Ian: That’s what we do. We still love doing it, and we still see a future. We also understand that the clock is ticking every day you get up. And that the future is not as long as it used to be. We all still have the ability and the desire and the love to keep playing, keep looking forward, and keep trying to do it, because one day very soon we won’t be able to.

MD: The songs “And the Address” and “Dancing in My Sleep” contain what I think of as your classic fills and feel: that slamming, open hi-hat trademark. How did you create drum parts for those songs?

Ian: I think every musician has a fallback point. That means you either can’t find anything else to play or it doesn’t need anything else. You don’t need to look for solution B. But when we began the album, it felt like it may be the last time we record a new album. Bob Ezrin suggested since the first Deep Purple album started with “And the Address,” why not include it on Whoosh! It would complete the circle. But I’ve got to be honest: I don’t think anybody’s really thinking that this may be the last record. We have so much fun. I’m not sure there’ll be another record, but never say never. Making a record is easy, man. Coming up with ideas, that’s the hard thing to do. Anybody can sing an Elton John song, but not everybody can write or create an Elton John song.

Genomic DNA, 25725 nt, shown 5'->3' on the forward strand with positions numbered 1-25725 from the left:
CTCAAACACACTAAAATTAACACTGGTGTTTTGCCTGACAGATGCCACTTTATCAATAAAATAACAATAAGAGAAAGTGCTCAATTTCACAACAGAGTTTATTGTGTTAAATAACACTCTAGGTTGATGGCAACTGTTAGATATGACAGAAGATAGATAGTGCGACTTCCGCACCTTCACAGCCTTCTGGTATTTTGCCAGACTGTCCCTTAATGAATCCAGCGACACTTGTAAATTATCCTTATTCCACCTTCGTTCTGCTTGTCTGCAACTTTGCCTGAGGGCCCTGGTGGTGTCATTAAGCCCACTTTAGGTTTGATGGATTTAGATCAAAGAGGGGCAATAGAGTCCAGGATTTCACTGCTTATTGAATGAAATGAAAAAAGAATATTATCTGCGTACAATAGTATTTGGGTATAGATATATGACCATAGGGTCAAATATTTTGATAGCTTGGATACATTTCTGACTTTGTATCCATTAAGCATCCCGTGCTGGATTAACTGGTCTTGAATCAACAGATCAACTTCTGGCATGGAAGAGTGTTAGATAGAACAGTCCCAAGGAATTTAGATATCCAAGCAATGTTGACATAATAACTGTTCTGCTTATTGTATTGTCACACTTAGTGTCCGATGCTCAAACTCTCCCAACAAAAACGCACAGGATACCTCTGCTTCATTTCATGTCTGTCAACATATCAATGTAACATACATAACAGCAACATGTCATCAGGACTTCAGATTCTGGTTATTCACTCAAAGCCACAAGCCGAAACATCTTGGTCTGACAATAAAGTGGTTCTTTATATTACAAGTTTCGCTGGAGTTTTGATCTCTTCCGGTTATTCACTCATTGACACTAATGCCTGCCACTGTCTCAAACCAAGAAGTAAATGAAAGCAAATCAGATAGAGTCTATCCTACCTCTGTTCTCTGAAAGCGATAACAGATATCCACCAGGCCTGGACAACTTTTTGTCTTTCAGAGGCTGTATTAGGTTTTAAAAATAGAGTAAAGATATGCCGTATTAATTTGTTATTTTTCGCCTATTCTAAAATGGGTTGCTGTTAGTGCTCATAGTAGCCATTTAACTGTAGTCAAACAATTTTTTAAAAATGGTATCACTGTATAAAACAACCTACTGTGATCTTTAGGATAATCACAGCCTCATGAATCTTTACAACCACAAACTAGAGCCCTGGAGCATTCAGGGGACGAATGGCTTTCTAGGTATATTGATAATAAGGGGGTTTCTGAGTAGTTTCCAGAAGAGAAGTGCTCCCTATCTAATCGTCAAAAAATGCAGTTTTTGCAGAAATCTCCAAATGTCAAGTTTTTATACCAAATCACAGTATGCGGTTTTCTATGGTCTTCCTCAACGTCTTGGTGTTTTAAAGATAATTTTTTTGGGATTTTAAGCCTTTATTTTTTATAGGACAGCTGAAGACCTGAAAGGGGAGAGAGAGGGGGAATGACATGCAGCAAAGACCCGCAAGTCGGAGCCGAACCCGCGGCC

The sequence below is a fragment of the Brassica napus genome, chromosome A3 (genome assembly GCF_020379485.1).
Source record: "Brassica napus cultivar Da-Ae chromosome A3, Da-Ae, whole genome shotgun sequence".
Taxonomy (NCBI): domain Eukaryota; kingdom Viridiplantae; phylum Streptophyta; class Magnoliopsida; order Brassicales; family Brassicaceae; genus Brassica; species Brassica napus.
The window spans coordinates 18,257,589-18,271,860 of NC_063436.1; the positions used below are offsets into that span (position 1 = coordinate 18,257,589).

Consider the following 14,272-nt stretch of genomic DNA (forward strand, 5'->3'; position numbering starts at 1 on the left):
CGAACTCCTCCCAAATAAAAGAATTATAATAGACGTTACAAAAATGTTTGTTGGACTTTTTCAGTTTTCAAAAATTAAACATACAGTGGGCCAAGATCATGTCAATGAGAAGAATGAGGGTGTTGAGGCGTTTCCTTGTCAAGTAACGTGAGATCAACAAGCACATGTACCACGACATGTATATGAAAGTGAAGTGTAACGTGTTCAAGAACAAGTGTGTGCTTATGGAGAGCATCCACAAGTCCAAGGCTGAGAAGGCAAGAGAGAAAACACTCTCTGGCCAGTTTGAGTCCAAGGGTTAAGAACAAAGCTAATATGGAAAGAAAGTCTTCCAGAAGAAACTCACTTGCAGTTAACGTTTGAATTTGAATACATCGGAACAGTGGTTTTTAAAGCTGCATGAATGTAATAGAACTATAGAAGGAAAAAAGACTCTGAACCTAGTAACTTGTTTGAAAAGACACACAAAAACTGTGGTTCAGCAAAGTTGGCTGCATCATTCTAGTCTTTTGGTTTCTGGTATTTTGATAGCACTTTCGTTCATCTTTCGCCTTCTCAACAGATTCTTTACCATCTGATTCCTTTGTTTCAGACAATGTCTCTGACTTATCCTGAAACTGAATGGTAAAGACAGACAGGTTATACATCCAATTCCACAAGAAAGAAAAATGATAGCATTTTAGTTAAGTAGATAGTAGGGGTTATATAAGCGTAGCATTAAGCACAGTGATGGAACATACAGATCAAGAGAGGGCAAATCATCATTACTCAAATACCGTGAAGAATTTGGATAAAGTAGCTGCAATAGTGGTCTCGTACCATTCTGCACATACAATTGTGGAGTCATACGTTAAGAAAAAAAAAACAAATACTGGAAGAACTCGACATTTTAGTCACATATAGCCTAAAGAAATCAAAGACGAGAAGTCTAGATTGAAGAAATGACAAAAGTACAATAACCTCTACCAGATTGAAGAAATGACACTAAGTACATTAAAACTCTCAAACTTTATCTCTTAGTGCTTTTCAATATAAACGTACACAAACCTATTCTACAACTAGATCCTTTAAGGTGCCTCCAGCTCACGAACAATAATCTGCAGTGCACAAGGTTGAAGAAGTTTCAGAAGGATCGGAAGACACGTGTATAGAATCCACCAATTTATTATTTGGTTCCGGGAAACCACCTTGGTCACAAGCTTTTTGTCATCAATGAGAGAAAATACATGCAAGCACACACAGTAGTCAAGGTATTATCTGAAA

MD: Is finding success today similar to the way Deep Purple found success? What do you say to young musicians?

Ian: You must approach it the same way we did. You’re doing something with your pals because you’re having fun. That’s the only reason that kids get together and form a band, because they’re having fun. The concept of it becoming something more, you can’t worry about that. We didn’t. But there seems to be a whole generational thing against live music now. People are watching their music, not listening to it. And where are the new virtuosos? The idea of taking a solo is alien, so that’s different today.

If you go chasing success, you’re probably not going to get it. Success is one of those things where you walk along the street and it taps you on the shoulder. It’s crept up behind you and there it is. If you go chasing it, you’ll never be able to run fast enough.

Story by Ken Micallef

Top and middle photos by Andrew Clowater, bottom shot by Bob Mussell